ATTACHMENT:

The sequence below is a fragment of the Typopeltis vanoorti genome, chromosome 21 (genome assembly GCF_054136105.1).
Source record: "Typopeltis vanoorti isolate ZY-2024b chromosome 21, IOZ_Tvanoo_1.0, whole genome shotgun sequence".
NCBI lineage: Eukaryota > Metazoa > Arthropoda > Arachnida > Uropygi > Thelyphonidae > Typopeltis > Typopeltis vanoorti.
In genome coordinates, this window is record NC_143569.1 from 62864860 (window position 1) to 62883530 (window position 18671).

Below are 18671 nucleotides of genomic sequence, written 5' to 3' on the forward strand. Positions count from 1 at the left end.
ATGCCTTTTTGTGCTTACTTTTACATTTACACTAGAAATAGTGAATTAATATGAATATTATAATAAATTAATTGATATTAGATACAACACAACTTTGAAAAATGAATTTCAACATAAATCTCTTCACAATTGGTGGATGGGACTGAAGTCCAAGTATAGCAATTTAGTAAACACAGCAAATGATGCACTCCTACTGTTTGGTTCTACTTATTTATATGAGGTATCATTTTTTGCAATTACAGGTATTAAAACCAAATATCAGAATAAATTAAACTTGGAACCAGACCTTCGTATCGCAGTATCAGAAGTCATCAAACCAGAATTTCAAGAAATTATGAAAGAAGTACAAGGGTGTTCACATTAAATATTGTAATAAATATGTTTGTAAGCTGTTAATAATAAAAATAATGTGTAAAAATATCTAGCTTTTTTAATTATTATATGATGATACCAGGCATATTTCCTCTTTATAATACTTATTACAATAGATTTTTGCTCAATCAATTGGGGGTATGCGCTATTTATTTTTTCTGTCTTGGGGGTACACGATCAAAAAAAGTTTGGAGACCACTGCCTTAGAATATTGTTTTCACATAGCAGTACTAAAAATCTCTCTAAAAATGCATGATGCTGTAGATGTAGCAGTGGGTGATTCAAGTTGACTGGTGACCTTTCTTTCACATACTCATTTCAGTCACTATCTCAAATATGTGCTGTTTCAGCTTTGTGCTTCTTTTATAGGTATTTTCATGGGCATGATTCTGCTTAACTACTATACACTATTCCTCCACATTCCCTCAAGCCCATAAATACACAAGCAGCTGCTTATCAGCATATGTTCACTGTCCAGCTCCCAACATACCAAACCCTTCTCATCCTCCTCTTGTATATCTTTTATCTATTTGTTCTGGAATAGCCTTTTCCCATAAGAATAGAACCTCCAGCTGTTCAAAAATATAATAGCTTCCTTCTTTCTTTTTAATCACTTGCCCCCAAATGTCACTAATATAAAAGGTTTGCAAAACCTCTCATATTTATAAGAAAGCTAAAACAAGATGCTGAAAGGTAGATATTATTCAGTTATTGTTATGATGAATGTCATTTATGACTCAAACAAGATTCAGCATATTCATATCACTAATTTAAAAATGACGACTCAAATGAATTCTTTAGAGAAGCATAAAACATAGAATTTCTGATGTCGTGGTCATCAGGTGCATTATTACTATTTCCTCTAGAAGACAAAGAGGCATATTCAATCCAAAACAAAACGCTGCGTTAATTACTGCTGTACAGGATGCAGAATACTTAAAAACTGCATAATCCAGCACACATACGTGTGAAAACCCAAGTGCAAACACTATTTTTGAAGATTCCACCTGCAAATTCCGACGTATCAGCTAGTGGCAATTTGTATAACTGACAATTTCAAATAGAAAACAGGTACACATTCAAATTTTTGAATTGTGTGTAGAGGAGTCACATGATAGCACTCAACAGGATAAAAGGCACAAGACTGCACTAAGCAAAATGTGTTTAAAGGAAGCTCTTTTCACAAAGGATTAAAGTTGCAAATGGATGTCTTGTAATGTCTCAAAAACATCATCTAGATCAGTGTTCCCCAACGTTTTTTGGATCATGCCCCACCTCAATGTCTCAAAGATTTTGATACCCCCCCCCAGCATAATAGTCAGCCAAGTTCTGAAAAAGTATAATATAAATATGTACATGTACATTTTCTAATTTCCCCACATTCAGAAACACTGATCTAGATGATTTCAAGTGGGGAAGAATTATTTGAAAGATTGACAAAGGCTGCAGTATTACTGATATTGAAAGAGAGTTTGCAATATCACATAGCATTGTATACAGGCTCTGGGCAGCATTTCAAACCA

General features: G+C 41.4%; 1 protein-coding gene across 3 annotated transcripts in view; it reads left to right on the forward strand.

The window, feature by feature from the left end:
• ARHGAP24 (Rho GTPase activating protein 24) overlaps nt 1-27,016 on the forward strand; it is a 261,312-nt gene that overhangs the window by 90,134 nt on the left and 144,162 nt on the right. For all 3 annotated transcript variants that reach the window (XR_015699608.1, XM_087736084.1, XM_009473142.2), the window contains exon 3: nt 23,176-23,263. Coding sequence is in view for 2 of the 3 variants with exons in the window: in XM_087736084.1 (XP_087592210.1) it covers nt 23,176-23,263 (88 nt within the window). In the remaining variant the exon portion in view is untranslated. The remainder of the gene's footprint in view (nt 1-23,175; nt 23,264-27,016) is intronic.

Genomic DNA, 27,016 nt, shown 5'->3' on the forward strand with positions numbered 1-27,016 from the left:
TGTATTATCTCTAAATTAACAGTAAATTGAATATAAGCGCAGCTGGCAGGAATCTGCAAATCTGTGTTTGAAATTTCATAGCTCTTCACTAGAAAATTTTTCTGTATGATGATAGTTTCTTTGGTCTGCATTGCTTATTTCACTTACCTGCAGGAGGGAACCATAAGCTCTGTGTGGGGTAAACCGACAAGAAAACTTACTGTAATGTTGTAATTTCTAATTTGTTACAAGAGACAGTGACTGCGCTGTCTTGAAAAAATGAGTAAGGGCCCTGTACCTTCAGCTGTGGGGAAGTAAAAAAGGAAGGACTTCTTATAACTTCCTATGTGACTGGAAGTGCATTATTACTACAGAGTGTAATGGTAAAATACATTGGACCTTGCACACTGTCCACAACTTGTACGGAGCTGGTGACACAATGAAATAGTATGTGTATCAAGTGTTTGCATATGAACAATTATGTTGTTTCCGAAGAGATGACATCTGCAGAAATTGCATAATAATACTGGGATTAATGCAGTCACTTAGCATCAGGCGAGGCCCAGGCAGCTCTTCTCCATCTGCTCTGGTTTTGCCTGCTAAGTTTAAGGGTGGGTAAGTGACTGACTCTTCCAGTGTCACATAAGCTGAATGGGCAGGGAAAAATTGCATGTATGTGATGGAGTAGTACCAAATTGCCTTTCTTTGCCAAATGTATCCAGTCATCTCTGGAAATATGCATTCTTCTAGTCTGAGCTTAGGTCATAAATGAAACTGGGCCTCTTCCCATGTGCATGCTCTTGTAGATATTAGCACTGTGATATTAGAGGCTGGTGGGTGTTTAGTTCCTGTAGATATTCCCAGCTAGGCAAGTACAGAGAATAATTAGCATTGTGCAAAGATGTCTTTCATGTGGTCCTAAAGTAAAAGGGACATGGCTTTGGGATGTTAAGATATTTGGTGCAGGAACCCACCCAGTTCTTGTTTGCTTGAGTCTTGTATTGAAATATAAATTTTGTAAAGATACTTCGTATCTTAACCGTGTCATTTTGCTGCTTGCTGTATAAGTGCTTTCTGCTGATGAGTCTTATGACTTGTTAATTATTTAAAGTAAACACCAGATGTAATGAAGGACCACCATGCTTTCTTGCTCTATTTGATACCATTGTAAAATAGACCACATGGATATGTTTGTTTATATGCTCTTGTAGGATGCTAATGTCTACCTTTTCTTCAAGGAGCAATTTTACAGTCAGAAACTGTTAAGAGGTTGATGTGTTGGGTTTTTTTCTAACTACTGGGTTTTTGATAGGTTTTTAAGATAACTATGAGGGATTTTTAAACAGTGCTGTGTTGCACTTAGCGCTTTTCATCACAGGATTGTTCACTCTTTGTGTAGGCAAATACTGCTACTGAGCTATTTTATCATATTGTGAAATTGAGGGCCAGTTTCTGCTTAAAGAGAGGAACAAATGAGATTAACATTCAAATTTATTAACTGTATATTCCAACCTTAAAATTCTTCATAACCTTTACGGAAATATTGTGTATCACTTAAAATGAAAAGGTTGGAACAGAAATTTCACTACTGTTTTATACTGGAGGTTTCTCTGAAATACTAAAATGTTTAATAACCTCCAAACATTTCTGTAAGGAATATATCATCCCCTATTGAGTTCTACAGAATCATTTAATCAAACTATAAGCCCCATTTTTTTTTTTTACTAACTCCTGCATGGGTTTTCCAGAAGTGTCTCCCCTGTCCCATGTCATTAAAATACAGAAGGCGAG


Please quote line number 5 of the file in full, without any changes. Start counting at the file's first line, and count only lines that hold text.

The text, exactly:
Below are 18671 nucleotides of genomic sequence, written 5' to 3' on the forward strand. Positions count from 1 at the left end.